In defense of body CT.

Department of Radiology, Mayo Clinic, 200 First St. SW, East-2 Mayo Bldg., Rochester, MN 55905, USA.
American Journal of Roentgenology (Impact Factor: 2.74). 08/2009; 193(1):28-39. DOI: 10.2214/AJR.09.2754
Source: PubMed

ABSTRACT OBJECTIVE: Rapid technical developments and an expanding list of applications that have supplanted less accurate or more invasive diagnostic tests have led to a dramatic increase in the use of body CT in medical practice since its introduction in 1975. Our purpose here is to discuss medical justification of the small potential risk associated with the ionizing radiation used in CT and to provide perspectives on practice-specific decisions that can maximize overall patient benefit. In addition, we review available dose management and optimization techniques. CONCLUSION: Dose reduction strategies described in this article must be well understood and properly used, but also require broad-based practice strategies that extend beyond the CT scanner console and default, generic manufacturer settings. In the final analysis, physicians must request the imaging examination that best addresses the specific medical question without allowing worries about radiation to dissuade them or their patients from obtaining needed CT examinations. Ongoing efforts to ensure that CT examinations are both medically justified and optimally performed must continue, and education must be provided to the medical community and general public that put both the potential risks--and benefits--of CT examinations into proper perspective.

  • [Show abstract] [Hide abstract]
    ABSTRACT: Despite the significant clinical benefits of computed tomography (CT) in providing diagnostic information for a broad range of diseases, concerns have been raised regarding the potential cancer risk induced by CT radiation exposure. In that regard, optimizing CT protocols and minimizing radiation dose have become the core problem for the CT community. To develop strategies to optimize radiation dose, it is crucial to effectively characterize CT image quality. Such image quality estimates need to be prospective to ensure that optimization can be performed before the scan is initiated. The purpose of this study was to establish a phantombased methodology to predict quantum noise in CT images as a first step in our image quality prediction. Quantum noise was measured using a variable-sized phantom under clinical protocols. The mathematical relationship between noise and water-equivalent-diameter (Dw) was further established. The prediction was achieved by ascribing a noise value to a patient according to the patient’s water-equivalent-diameter. The prediction accuracy was evaluated in anthropomorphic phantoms across a broad range of sizes, anatomy, and reconstruction algorithms. The differences between the measured and predicted noise were within 10% for anthropomorphic phantoms across all sizes and anatomy. This study proposed a practically applicable technique to predict noise in CT images. With a prospective estimation of image quality level, the scanning parameters can then by adjusted to ensure optimized imaging performance.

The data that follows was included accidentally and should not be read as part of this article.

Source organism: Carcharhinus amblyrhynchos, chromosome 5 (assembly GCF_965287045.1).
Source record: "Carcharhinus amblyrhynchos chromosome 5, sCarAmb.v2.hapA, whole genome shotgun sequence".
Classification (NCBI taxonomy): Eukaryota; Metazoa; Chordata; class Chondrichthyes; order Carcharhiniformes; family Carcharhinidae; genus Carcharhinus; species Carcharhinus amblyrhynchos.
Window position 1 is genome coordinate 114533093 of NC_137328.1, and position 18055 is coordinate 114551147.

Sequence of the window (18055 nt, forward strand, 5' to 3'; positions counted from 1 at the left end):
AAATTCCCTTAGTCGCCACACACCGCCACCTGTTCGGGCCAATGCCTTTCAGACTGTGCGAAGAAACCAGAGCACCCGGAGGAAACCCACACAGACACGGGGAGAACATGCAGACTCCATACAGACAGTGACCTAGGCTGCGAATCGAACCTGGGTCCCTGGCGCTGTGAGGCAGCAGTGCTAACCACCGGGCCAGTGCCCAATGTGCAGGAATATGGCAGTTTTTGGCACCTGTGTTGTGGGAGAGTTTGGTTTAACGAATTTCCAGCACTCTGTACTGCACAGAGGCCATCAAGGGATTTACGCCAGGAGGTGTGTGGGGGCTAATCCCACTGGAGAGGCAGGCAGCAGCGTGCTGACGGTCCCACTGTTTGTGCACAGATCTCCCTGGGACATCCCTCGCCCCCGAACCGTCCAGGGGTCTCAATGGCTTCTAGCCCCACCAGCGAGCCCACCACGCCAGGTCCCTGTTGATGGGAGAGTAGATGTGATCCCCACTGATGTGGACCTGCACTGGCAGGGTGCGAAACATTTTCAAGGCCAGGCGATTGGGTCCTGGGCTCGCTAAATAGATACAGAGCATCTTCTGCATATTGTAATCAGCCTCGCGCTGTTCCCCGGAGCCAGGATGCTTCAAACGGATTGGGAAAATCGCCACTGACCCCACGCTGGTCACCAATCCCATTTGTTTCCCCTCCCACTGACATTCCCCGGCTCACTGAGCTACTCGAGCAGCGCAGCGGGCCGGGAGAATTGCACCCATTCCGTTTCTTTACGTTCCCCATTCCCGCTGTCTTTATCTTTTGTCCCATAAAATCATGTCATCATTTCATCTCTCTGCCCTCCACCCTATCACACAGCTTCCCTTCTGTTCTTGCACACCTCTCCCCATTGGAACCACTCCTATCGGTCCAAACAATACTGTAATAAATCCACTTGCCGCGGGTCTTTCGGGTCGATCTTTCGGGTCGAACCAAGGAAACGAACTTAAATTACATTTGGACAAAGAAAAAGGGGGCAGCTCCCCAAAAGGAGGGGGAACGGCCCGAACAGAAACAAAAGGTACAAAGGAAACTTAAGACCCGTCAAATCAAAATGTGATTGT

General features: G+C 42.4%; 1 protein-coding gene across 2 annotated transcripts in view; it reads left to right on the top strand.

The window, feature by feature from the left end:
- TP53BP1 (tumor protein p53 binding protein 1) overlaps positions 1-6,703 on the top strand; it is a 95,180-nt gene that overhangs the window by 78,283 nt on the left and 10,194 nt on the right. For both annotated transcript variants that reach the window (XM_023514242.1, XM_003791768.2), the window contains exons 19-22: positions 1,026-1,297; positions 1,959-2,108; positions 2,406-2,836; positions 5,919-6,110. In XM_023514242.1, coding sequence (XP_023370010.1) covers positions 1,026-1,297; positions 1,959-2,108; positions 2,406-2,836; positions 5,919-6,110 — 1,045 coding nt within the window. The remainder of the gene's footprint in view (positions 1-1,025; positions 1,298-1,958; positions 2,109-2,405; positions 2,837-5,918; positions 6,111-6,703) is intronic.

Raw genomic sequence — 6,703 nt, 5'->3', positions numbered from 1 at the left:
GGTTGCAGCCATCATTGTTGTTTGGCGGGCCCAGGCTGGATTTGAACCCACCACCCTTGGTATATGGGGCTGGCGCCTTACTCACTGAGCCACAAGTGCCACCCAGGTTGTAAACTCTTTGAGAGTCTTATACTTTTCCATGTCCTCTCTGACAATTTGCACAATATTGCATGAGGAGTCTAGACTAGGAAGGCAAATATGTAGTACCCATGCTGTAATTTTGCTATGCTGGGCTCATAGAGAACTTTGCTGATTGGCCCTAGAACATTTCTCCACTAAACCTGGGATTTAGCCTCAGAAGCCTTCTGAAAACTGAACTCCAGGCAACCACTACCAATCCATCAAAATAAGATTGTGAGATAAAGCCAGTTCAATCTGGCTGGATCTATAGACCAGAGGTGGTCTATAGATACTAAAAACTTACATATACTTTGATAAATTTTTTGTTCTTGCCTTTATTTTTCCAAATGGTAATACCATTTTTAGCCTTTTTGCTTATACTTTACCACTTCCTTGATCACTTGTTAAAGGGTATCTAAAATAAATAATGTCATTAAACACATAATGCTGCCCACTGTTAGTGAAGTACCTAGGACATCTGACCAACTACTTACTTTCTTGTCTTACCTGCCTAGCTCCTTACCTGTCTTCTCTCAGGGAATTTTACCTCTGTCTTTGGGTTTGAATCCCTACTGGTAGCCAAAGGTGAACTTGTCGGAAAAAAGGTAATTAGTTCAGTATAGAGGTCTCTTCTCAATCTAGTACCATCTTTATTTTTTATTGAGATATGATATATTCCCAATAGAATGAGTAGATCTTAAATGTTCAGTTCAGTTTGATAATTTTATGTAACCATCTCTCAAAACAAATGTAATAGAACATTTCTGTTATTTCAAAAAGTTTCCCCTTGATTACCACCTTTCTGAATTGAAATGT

SPIE Medical Imaging; 03/2014
  • [Show abstract] [Hide abstract]
    ABSTRACT: Enhanced computed tomography (CT) is widely used for evaluating acute biliary pain in the emergency department (ED). However, concern about radiation exposure from CT has also increased. We investigated the usefulness of pre-contrast CT for differential diagnosis in middle-aged subjects with suspected biliary pain.A total of 183 subjects, who visited the ED for suspected biliary pain from January 2011 to December 2012, were included. Retrospectively, pre-contrast phase and multiphase CT findings were reviewed and the detection rate of findings suggesting disease requiring significant treatment by noncontrast CT (NCCT) was compared with cases detected by multiphase CT.Approximately 70% of total subjects had a significant condition, including 1 case of gallbladder cancer and 126 (68.8%) cases requiring intervention (122 biliary stone-related diseases, 3 liver abscesses, and 1 liver hemangioma). The rate of overlooking malignancy without contrast enhancement was calculated to be 0% to 1.5%. Biliary stones and liver space-occupying lesions were found equally on NCCT and multiphase CT. Calculated probable rates of overlooking acute cholecystitis and biliary obstruction were maximally 6.8% and 4.2% respectively. Incidental significant finding unrelated with pain consisted of 1 case of adrenal incidentaloma, which was also observed in NCCT.NCCT might be sufficient to detect life-threatening or significant disease requiring early treatment in young adults with biliary pain.
    Medicine 02/2015; 94(7):e546. DOI:10.1097/MD.0000000000000546 · 4.87 Impact Factor
  • [Show abstract] [Hide abstract]
    ABSTRACT: Purpose: Computed tomography (CT) has been widely used worldwide as a tool for medical diagnosis and imaging. However, despite its significant clinical benefits, CT radiation dose at the population level has become a subject of public attention and concern. In this light, optimizing radiation dose has become a core responsibility for the CT community. As a fundamental step to manage and optimize dose, it may be beneficial to have accurate and prospective knowledge about the radiation dose for an individual patient. In this study, the authors developed a framework to prospectively estimate organ dose for chest and abdominopelvic CT exams under tube current modulation (TCM).
    Medical Physics 04/2015; 42(4):1575. DOI:10.1118/1.4907955 · 3.01 Impact Factor


Available from